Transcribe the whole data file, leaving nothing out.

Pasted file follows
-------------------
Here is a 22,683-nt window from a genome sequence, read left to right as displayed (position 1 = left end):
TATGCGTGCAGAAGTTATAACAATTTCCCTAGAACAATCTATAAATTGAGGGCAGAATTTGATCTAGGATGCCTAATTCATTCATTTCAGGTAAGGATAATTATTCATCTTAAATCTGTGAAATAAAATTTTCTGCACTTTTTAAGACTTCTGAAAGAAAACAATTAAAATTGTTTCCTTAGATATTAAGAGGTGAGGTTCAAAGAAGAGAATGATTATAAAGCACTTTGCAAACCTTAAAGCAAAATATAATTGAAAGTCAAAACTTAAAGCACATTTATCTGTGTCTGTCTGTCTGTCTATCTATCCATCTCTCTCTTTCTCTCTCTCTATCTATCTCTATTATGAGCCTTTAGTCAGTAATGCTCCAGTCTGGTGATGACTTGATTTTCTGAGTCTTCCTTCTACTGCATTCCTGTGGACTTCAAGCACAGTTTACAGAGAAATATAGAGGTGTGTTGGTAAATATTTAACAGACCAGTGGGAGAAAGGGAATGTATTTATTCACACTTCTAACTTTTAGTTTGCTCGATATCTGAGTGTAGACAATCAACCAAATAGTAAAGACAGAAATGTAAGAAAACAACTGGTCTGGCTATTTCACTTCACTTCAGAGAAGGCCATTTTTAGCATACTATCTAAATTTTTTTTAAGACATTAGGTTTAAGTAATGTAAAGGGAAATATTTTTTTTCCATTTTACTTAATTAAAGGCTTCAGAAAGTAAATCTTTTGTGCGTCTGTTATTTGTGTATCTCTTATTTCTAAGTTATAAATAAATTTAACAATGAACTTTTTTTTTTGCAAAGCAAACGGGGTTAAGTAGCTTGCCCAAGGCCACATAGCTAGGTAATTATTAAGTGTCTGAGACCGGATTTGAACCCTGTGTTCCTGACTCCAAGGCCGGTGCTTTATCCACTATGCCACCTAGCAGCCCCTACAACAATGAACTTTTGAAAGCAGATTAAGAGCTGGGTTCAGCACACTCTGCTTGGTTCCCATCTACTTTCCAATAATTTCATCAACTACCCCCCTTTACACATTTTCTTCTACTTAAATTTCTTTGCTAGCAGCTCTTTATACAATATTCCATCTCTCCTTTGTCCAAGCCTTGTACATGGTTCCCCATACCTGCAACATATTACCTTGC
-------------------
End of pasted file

Here is a 22,683-nt window from a genome sequence, read left to right as displayed (position 1 = left end):
TATGCGTGCAGAAGTTATAACAATTTCCCTAGAACAATCTATAAATTGAGGGCAGAATTTGATCTAGGATGCCTAATTCATTCATTTCAGGTAAGGATAATTATTCATCTTAAATCTGTGAAATAAAATTTTCTGCACTTTTTAAGACTTCTGAAAGAAAACAATTAAAATTGTTTCCTTAGATATTAAGAGGTGAGGTTCAAAGAAGAGAATGATTATAAAGCACTTTGCAAACCTTAAAGCAAAATATAATTGAAAGTCAAAACTTAAAGCACATTTATCTGTGTCTGTCTGTCTGTCTATCTATCCATCTCTCTCTTTCTCTCTCTCTATCTATCTCTATTATGAGCCTTTAGTCAGTAATGCTCCAGTCTGGTGATGACTTGATTTTCTGAGTCTTCCTTCTACTGCATTCCTGTGGACTTCAAGCACAGTTTACAGAGAAATATAGAGGTGTGTTGGTAAATATTTAACAGACCAGTGGGAGAAAGGGAATGTATTTATTCACACTTCTAACTTTTAGTTTGCTCGATATCTGAGTGTAGACAATCAACCAAATAGTAAAGACAGAAATGTAAGAAAACAACTGGTCTGGCTATTTCACTTCACTTCAGAGAAGGCCATTTTTAGCATACTATCTAAATTTTTTTTAAGACATTAGGTTTAAGTAATGTAAAGGGAAATATTTTTTTTCCATTTTACTTAATTAAAGGCTTCAGAAAGTAAATCTTTTGTGCGTCTGTTATTTGTGTATCTCTTATTTCTAAGTTATAAATAAATTTAACAATGAACTTTTTTTTTTGCAAAGCAAACGGGGTTAAGTAGCTTGCCCAAGGCCACATAGCTAGGTAATTATTAAGTGTCTGAGACCGGATTTGAACCCTGTGTTCCTGACTCCAAGGCCGGTGCTTTATCCACTATGCCACCTAGCAGCCCCTACAACAATGAACTTTTGAAAGCAGATTAAGAGCTGGGTTCAGCACACTCTGCTTGGTTCCCATCTACTTTCCAATAATTTCATCAACTACCCCCCTTTACACATTTTCTTCTACTTAAATTTCTTTGCTAGCAGCTCTTTATACAATATTCCATCTCTCCTTTGTCCAAGCCTTGTACATGGTTCCCCATACCTGCAACATATTACCTTGC